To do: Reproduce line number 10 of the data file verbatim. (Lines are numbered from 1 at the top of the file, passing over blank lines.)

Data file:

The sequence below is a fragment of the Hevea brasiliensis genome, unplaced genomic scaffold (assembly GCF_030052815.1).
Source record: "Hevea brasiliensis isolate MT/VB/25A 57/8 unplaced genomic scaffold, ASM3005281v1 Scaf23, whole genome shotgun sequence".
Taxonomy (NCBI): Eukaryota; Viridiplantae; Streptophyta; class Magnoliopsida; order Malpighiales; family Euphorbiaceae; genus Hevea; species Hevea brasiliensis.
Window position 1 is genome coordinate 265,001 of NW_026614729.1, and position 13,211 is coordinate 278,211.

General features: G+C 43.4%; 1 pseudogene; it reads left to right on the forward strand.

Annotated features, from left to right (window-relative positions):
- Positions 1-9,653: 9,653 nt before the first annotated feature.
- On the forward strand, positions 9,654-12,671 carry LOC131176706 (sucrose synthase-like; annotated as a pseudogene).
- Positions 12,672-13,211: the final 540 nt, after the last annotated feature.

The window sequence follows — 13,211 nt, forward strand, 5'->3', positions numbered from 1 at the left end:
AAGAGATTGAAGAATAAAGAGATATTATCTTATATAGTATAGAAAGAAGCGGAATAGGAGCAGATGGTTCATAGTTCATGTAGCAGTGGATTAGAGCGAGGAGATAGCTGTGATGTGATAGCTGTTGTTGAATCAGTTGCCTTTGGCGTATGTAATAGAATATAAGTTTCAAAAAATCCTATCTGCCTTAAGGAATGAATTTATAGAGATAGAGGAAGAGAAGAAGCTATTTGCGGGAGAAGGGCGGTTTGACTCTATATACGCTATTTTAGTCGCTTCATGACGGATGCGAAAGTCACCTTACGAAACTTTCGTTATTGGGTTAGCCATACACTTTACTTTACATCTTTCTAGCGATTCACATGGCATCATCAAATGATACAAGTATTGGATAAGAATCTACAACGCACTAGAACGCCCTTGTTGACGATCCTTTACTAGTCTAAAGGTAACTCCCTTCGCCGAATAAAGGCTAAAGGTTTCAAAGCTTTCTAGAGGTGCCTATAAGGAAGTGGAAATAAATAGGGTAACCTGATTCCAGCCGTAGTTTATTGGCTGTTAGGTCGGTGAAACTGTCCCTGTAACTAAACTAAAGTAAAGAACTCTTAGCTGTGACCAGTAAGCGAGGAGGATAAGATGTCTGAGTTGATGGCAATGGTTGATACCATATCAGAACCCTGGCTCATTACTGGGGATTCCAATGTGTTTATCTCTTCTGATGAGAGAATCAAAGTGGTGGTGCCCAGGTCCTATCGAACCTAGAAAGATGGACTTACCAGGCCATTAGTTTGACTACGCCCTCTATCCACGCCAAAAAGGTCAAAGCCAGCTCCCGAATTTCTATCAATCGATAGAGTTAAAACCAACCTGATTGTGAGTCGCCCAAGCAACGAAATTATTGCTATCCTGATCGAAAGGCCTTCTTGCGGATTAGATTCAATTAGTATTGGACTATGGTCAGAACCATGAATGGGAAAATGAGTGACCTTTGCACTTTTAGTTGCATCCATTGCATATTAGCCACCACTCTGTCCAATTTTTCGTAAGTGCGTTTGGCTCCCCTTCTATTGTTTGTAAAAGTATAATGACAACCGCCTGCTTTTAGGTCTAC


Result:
The window sequence follows — 13,211 nt, forward strand, 5'->3', positions numbered from 1 at the left end: